According to a report in Automotive News, Ford will announce that it will be lowering the fuel economy rating on the C-Max Hybrid this Friday, a move that signals a blow to the company’s reputation, and could potentially cost it millions. After spending months trying to find a way to avoid this issue, the announcement will be in response to lawsuits and criticism for lower-than-expected fuel economy for a few of the company’s newer models.
Ford isn’t the first company to have to lower its original fuel economy claims. Hyundai and Kia changed their numbers this past Novembers after the EPA discovered that these brands had submitted flawed test result. Four Hyundai and Kia nameplates that previously advertised 40 mpg highway had to create new labels showing either 36 or 38 mpg highway. Kia and Hyundai compensated buyers of those vehicles with pre-paid gas cards.
Thanks to the lawsuits and criticism of the C-Max’s fuel economy ratings, Ford is taking a blow to its image of being a fuel economy leader. The projected 47 mpg highway was the center of C-Max advertising, pitting it against the Toyota Prius V. One lawsuit filed in California was dropped in February, while another in Massachusetts is awaiting a hearing.
Both the Ford Fusion and C-Max hybrid vehicles were rated at 47 mpg highway, although both receiving much lower real-world fuel economy, with the Fusion getting 39 mpg, while the C-Max was only able to get 37 mpg. This jives with our own experience with the 2013 Ford C-Max, where our test vehicle averaged 38.2 mpg over the course of a week of mixed driving. In order to protect its image, Ford is partnering up with the EPA to find better testing methods for hybrid vehicles, saying that fuel economy varies depending on driving style and weather conditions.
Raj Nair, Group Vice President, Global Product Development at Ford Motor Company, told Automotive News that “It is important to note that we have designed our hybrids to drive exactly the same as all our other vehicles, with the global Ford DNA. A key part of that DNA is ‘fun to drive.’ We could have detuned the vehicles to maximize fuel economy like some of our competitors have done, but it would have been at the expense of a fun driving experience.”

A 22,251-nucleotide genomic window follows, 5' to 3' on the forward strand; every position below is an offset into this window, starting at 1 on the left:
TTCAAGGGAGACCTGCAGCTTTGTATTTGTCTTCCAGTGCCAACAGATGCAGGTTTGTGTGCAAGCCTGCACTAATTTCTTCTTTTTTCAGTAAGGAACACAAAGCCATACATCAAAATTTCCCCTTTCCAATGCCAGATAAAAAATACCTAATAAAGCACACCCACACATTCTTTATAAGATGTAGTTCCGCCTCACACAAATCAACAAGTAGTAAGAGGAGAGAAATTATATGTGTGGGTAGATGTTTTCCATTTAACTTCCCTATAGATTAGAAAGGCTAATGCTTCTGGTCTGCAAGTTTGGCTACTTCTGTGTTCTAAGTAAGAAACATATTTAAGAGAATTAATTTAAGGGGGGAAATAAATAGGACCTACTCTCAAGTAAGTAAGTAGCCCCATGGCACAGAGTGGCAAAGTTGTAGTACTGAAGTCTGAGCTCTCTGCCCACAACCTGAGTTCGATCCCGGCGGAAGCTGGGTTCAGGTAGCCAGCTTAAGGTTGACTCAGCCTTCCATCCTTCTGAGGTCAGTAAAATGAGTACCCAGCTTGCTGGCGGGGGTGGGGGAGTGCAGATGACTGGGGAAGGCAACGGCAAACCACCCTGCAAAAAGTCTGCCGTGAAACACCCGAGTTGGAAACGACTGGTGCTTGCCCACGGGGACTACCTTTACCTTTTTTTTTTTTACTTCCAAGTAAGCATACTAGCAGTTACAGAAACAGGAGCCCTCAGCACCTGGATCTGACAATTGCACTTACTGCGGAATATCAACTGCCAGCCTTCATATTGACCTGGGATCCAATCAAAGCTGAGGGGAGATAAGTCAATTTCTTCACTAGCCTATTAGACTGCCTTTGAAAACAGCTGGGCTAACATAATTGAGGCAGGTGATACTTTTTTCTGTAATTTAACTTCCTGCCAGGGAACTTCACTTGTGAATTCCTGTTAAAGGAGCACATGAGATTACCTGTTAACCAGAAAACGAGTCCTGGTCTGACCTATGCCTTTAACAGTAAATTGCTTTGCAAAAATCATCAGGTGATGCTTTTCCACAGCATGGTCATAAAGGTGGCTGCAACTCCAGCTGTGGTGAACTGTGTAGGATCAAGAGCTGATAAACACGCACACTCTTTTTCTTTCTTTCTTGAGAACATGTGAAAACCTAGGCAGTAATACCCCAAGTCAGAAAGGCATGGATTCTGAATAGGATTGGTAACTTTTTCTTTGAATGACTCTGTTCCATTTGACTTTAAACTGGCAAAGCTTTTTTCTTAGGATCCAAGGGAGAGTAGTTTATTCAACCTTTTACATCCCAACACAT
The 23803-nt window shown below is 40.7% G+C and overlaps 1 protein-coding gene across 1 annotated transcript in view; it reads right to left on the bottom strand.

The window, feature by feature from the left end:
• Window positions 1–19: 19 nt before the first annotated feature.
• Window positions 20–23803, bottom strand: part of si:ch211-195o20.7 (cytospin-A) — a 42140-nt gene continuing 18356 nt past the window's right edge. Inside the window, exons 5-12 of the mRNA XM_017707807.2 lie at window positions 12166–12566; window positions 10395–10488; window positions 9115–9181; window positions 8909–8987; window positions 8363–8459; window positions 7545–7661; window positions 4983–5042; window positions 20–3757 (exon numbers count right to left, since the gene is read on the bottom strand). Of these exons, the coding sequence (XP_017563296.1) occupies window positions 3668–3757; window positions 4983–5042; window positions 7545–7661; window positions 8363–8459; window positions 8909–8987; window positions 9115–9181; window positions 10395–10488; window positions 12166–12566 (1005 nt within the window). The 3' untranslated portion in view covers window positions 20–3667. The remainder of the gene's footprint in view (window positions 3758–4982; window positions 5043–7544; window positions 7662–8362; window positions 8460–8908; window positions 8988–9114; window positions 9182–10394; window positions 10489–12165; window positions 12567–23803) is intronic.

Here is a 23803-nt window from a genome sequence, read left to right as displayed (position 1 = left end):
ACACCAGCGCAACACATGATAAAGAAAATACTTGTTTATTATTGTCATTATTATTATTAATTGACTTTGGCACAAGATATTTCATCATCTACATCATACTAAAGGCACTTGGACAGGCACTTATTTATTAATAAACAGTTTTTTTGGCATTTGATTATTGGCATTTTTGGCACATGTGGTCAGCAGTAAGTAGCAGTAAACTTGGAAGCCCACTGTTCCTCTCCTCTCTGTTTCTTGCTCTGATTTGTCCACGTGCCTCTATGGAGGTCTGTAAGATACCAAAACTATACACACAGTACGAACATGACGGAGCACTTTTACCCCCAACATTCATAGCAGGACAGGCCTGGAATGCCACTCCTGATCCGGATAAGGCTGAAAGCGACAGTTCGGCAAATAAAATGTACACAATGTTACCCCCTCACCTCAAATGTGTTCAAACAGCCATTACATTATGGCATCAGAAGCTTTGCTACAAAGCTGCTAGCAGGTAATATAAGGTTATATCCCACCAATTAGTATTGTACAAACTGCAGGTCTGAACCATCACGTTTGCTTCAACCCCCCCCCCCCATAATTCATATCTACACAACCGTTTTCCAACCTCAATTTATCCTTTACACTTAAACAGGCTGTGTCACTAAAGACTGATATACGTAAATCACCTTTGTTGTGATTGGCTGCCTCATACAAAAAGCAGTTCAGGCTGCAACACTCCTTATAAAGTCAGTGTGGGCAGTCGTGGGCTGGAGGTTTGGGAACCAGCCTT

UPDATE: Ford held a press conference discussing the reasons behind the decision to change the mpg label on the Ford C-Max. According to Raj Nair, the EPA labels represent general testing for vehicles with the same engine, transmission, and weight. The vehicle with the highest volume in the group will have its mpg rating labeled for the other vehicles. For instance, the Ford Fusion and Ford C-Max fall in the same group, and as the Fusion offers higher volume, the C-Max adopted its mpg label. However, with the plug-in models of both vehicles, the C-Max has the highest volume, making the Fusion take its rating, even though it may have higher fuel economy.
Ford and the EPA are working on a way to figure out the discrepancies in mpg with hybrid vehicles, including how driving styles, weather, and break-in mileage contribute to overall fuel economy numbers. The Ford C-Max is currently being tested separately for more accurate fuel economy numbers, and Ford has lowered the 47 mpg label to 43 mpg. To deal with the discrepancy and to keep customers satisfied, Raj Nair announced that the automaker will be making a one-time goodwill payment to owners and lessees of the 2013 Ford C-Max. Owners will be receiving a $550 payment, where lessees will receive $325. This payment was calculated by the number of miles driven, fuel costs, label differences, as well as length of ownership. So far, Ford has sold or leased 3,200 C-Max vehicles.
During the press conference, questions were asked about whether testing procedures will be changed, and although there is currently no plan set to change the criteria for hybrid fuel economy testing, both the EPA and Ford are trying to work out different ways of testing, as well as the methodology of grouping certain vehicles together. At this time, Ford does not intend to revise any other fuel economy labels.
Source: Automotive News